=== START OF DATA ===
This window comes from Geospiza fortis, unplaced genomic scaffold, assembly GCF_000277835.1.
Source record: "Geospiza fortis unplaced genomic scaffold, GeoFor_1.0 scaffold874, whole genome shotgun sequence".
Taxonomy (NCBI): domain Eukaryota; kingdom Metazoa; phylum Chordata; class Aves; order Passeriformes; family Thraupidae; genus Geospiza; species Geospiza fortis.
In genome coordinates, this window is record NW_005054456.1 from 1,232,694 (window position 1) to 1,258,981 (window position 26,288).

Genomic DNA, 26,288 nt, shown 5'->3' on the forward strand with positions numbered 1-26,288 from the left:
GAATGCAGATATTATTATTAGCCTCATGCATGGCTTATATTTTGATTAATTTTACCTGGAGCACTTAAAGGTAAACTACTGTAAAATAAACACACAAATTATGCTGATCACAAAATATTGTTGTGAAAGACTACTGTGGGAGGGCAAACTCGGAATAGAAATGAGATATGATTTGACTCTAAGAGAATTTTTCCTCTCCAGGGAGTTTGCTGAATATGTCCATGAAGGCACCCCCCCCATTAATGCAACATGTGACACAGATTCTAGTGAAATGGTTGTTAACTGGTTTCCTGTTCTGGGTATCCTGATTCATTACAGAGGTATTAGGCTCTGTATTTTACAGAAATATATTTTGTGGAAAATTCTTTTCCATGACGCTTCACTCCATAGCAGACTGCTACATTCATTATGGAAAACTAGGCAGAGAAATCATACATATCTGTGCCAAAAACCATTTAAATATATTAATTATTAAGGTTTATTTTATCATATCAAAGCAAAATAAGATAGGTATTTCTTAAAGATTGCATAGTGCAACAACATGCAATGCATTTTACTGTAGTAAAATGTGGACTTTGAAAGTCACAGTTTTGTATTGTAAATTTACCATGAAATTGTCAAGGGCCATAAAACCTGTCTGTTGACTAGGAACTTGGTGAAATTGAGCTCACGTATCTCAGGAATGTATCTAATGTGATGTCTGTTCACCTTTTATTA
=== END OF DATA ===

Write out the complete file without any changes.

This window comes from Geospiza fortis, unplaced genomic scaffold, assembly GCF_000277835.1.
Source record: "Geospiza fortis unplaced genomic scaffold, GeoFor_1.0 scaffold874, whole genome shotgun sequence".
Taxonomy (NCBI): domain Eukaryota; kingdom Metazoa; phylum Chordata; class Aves; order Passeriformes; family Thraupidae; genus Geospiza; species Geospiza fortis.
In genome coordinates, this window is record NW_005054456.1 from 1,232,694 (window position 1) to 1,258,981 (window position 26,288).

Genomic DNA, 26,288 nt, shown 5'->3' on the forward strand with positions numbered 1-26,288 from the left:
GAATGCAGATATTATTATTAGCCTCATGCATGGCTTATATTTTGATTAATTTTACCTGGAGCACTTAAAGGTAAACTACTGTAAAATAAACACACAAATTATGCTGATCACAAAATATTGTTGTGAAAGACTACTGTGGGAGGGCAAACTCGGAATAGAAATGAGATATGATTTGACTCTAAGAGAATTTTTCCTCTCCAGGGAGTTTGCTGAATATGTCCATGAAGGCACCCCCCCCATTAATGCAACATGTGACACAGATTCTAGTGAAATGGTTGTTAACTGGTTTCCTGTTCTGGGTATCCTGATTCATTACAGAGGTATTAGGCTCTGTATTTTACAGAAATATATTTTGTGGAAAATTCTTTTCCATGACGCTTCACTCCATAGCAGACTGCTACATTCATTATGGAAAACTAGGCAGAGAAATCATACATATCTGTGCCAAAAACCATTTAAATATATTAATTATTAAGGTTTATTTTATCATATCAAAGCAAAATAAGATAGGTATTTCTTAAAGATTGCATAGTGCAACAACATGCAATGCATTTTACTGTAGTAAAATGTGGACTTTGAAAGTCACAGTTTTGTATTGTAAATTTACCATGAAATTGTCAAGGGCCATAAAACCTGTCTGTTGACTAGGAACTTGGTGAAATTGAGCTCACGTATCTCAGGAATGTATCTAATGTGATGTCTGTTCACCTTTTATTA